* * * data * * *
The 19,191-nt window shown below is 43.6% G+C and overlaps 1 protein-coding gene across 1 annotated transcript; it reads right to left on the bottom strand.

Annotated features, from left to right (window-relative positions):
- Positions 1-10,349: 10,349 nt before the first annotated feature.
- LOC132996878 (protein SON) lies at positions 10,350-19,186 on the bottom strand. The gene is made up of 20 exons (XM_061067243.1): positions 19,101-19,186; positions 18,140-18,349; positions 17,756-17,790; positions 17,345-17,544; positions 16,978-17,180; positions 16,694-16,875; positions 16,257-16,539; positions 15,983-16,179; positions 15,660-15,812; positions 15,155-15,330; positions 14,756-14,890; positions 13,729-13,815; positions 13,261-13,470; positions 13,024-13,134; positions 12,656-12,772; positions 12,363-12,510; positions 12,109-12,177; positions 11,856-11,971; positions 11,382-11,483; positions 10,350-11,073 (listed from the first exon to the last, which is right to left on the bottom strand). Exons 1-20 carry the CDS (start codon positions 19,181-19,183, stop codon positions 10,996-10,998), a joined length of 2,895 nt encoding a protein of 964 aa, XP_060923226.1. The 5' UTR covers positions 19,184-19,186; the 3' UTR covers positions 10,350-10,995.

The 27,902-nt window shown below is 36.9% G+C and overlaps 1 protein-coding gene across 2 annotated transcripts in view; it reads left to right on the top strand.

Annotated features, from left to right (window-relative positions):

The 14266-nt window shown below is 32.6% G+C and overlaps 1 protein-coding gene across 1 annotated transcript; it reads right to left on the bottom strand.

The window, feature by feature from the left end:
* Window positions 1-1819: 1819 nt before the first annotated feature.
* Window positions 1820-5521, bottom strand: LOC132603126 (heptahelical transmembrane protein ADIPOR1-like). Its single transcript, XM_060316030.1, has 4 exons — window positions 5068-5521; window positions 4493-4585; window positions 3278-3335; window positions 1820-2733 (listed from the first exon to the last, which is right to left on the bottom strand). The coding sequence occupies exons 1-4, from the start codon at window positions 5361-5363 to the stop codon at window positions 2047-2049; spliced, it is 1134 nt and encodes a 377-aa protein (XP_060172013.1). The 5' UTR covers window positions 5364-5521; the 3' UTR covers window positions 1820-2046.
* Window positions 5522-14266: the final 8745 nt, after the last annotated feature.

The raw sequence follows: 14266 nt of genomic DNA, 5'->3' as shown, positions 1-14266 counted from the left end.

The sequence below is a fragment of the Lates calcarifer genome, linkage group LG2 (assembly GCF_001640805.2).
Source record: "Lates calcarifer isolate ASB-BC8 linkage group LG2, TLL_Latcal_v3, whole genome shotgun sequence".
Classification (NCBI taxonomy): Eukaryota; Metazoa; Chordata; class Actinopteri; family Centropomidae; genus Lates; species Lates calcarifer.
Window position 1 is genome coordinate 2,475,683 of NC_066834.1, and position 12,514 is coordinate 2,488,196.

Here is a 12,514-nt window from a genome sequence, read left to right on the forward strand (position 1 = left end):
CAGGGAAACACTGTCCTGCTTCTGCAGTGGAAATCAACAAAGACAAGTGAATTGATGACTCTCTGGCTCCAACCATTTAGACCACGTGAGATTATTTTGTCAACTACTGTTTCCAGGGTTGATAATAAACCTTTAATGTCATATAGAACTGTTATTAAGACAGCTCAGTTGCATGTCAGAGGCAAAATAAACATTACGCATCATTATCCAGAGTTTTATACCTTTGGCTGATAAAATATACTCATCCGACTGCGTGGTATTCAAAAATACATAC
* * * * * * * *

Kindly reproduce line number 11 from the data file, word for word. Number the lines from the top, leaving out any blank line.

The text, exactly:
* Window positions 5522-14266: the final 8745 nt, after the last annotated feature.